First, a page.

Bytedance Ltd., the world’s most valuable startup, barely met its 2018 revenue target after a sharper-than-projected slowdown in Chinese advertising growth, people familiar with the matter said.
The company told investors to expect revenue of 50 billion ($7.4 billion) to 55 billion yuan during its most recent fundraising, the people said, asking not to be named because the matter is private. It reached the lower end of the target, the first time in years it hasn’t beaten its forecast, because it delayed monetizing new functions and China’s slowing economy dampened spending on ads, the people said.
Six-year-old Bytedance secured a $75 billion valuation in the most recent fundraising, vaulting it ahead of Uber Technologies Inc. in the global rankings, after attracting backing from SoftBank Group Corp., KKR & Co. and General Atlantic. The social media giant is nurturing a raft of apps including news aggregating service Toutiao and short video platform Tik Tok, helping it create an internet experience that’s a cross between Google news and Facebook.
Bytedance declined to comment on its revenue in an emailed statement.
Founded by 35-year-old Zhang Yiming, it started life as a producer of apps for sharing jokes before creating its signature service in Toutiao, which means “Headlines.” It then spent years building up its user base and improving its recommendation systems.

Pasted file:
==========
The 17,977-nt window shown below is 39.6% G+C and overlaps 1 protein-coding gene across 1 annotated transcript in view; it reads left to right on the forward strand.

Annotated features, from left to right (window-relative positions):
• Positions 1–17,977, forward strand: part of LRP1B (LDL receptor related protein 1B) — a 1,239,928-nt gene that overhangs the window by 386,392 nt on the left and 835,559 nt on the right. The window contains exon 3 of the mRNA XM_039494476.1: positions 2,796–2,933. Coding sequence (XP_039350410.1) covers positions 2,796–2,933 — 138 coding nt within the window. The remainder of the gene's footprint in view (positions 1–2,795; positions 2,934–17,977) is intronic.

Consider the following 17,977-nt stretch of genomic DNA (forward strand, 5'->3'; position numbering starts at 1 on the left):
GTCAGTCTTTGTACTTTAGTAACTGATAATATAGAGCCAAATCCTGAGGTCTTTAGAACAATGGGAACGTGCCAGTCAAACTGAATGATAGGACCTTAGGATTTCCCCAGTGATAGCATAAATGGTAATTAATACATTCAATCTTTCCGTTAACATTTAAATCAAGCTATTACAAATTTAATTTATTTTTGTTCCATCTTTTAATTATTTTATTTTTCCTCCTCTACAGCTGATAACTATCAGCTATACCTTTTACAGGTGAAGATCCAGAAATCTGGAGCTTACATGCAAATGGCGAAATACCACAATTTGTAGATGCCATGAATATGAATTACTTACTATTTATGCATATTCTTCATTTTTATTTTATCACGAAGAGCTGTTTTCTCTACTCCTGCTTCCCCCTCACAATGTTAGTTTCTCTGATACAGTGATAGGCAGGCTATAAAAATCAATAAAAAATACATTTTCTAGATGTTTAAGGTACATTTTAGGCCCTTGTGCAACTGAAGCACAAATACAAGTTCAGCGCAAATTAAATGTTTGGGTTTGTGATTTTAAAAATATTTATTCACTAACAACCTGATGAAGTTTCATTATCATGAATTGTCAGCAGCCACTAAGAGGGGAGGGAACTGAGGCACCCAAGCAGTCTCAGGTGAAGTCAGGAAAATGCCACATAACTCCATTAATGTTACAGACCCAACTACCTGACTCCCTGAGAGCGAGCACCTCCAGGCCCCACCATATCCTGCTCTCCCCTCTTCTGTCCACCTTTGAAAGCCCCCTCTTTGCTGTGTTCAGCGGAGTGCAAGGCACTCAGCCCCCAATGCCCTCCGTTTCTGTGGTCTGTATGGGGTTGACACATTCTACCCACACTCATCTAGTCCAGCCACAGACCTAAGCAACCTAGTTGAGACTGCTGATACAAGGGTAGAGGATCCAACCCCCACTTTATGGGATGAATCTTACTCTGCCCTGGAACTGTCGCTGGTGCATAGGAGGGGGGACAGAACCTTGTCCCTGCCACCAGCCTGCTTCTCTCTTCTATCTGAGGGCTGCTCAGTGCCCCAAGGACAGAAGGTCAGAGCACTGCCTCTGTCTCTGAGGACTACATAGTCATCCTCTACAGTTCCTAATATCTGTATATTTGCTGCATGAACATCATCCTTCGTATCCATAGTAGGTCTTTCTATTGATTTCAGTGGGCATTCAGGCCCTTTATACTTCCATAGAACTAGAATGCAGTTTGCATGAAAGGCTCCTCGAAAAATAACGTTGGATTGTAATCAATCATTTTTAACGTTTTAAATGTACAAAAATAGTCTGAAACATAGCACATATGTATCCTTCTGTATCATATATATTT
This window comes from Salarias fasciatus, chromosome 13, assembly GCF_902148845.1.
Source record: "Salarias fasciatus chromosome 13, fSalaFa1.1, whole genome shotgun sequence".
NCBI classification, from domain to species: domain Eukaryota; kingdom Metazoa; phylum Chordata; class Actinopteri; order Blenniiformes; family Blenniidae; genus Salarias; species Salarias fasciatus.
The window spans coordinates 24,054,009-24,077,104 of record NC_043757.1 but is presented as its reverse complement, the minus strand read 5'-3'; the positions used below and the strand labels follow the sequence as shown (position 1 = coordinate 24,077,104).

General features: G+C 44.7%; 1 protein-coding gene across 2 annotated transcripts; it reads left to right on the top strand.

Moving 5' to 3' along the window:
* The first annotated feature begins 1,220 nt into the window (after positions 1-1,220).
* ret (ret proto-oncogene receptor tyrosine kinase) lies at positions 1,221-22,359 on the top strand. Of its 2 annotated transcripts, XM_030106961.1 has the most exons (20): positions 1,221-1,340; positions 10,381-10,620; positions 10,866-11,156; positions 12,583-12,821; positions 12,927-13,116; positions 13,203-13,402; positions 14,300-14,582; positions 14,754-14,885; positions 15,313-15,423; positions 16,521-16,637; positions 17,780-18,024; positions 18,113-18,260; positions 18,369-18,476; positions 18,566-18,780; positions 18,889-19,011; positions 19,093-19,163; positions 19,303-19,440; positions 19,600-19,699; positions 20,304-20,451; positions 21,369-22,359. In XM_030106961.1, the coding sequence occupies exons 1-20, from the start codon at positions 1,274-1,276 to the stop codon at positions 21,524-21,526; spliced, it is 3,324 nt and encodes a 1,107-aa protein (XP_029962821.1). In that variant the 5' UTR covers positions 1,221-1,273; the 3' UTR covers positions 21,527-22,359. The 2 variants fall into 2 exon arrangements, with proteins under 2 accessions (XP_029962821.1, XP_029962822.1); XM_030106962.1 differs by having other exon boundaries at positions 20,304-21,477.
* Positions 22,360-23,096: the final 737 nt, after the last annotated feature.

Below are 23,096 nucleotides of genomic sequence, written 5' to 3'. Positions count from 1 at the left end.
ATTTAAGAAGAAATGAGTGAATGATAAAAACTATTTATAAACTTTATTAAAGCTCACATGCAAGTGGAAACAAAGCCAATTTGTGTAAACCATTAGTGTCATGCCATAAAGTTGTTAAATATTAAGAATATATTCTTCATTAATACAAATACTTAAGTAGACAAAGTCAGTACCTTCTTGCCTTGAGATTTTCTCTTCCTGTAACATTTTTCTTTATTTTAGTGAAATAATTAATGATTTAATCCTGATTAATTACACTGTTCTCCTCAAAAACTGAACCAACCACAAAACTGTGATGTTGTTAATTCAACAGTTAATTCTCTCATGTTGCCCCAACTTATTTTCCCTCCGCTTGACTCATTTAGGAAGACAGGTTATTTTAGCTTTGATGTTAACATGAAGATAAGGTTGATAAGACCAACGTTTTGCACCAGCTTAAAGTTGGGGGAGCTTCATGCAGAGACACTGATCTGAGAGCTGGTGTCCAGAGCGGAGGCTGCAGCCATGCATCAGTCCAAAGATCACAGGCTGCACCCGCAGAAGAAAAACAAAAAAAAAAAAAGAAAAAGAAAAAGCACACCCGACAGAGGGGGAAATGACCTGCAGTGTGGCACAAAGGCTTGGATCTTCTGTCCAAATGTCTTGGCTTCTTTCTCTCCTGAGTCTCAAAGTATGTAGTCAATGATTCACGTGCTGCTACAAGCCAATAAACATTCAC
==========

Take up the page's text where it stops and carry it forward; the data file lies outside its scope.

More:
The company has since evolved into a multi-faceted empire spanning Tik Tok — known as Douyin locally — and other platforms for everything from humor to celebrity gossip. Tik Tok and Douyin had a combined 500 million users as of July.
But Bytedance isn’t immune to a slowdown in the world’s second-largest economy, as most of its revenue is generated from ads. The company’s heavy reliance on advertising means it is confronted with the same question that plagued Facebook early in its life, whether it will generate consistent profits.
The company however is splurging on marketing to get build its brand, plastering its name across subways in Japan and a skyscraper in Dubai. In November, it sought a syndicated loan with a base size of $500 million and a greenshoe option that allows it to boost the amount to up to $1 billion to fund expansion, people familiar said at the time.